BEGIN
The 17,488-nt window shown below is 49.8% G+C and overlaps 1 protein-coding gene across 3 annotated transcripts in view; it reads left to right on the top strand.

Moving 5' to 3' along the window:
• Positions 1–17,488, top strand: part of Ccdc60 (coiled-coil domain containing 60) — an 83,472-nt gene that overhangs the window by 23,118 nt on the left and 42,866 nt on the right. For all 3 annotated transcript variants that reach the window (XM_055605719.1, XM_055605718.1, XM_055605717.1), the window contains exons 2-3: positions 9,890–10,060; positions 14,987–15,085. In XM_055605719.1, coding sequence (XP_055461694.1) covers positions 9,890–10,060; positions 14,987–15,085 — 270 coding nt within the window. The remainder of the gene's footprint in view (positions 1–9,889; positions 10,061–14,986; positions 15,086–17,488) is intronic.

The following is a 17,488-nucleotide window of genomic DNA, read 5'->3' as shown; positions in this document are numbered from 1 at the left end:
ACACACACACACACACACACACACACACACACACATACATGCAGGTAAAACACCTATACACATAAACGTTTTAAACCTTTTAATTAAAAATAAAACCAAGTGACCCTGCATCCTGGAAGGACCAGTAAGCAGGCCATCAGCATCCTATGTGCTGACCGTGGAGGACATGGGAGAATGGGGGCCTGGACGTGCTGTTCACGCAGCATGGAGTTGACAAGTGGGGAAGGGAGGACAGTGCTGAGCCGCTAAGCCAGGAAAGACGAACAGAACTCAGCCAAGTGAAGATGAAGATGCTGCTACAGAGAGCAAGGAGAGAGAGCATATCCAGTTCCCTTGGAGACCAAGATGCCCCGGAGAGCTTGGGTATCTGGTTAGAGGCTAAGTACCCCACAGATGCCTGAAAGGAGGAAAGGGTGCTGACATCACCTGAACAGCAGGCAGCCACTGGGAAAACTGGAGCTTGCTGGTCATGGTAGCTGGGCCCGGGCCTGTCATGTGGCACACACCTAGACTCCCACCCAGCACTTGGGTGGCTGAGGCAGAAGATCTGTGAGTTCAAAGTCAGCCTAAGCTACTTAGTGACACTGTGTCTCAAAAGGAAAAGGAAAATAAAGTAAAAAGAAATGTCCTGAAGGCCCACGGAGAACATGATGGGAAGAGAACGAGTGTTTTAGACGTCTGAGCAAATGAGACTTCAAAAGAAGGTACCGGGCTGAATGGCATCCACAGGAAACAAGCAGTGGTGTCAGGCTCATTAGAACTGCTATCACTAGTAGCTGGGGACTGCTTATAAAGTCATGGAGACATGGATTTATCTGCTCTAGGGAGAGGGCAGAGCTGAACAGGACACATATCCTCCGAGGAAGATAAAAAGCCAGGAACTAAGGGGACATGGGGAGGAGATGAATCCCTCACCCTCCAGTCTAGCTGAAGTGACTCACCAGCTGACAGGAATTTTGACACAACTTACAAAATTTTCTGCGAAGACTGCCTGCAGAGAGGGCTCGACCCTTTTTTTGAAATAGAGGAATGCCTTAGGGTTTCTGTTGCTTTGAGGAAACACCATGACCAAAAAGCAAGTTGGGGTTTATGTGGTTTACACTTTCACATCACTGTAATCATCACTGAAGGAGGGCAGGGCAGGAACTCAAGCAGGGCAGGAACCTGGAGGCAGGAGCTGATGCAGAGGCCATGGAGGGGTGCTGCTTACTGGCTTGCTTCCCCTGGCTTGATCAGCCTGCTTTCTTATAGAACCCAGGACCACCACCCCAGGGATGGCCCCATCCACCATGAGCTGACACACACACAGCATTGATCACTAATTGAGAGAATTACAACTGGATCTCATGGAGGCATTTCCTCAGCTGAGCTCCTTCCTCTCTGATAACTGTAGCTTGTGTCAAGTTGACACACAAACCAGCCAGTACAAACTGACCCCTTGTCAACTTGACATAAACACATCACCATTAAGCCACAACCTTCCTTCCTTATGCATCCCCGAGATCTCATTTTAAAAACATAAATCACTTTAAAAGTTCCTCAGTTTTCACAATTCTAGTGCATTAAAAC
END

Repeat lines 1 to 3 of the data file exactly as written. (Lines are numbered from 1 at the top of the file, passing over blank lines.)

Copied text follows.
The 17,488-nt window shown below is 49.8% G+C and overlaps 1 protein-coding gene across 3 annotated transcripts in view; it reads left to right on the top strand.

Moving 5' to 3' along the window:
• Positions 1–17,488, top strand: part of Ccdc60 (coiled-coil domain containing 60) — an 83,472-nt gene that overhangs the window by 23,118 nt on the left and 42,866 nt on the right. For all 3 annotated transcript variants that reach the window (XM_055605719.1, XM_055605718.1, XM_055605717.1), the window contains exons 2-3: positions 9,890–10,060; positions 14,987–15,085. In XM_055605719.1, coding sequence (XP_055461694.1) covers positions 9,890–10,060; positions 14,987–15,085 — 270 coding nt within the window. The remainder of the gene's footprint in view (positions 1–9,889; positions 10,061–14,986; positions 15,086–17,488) is intronic.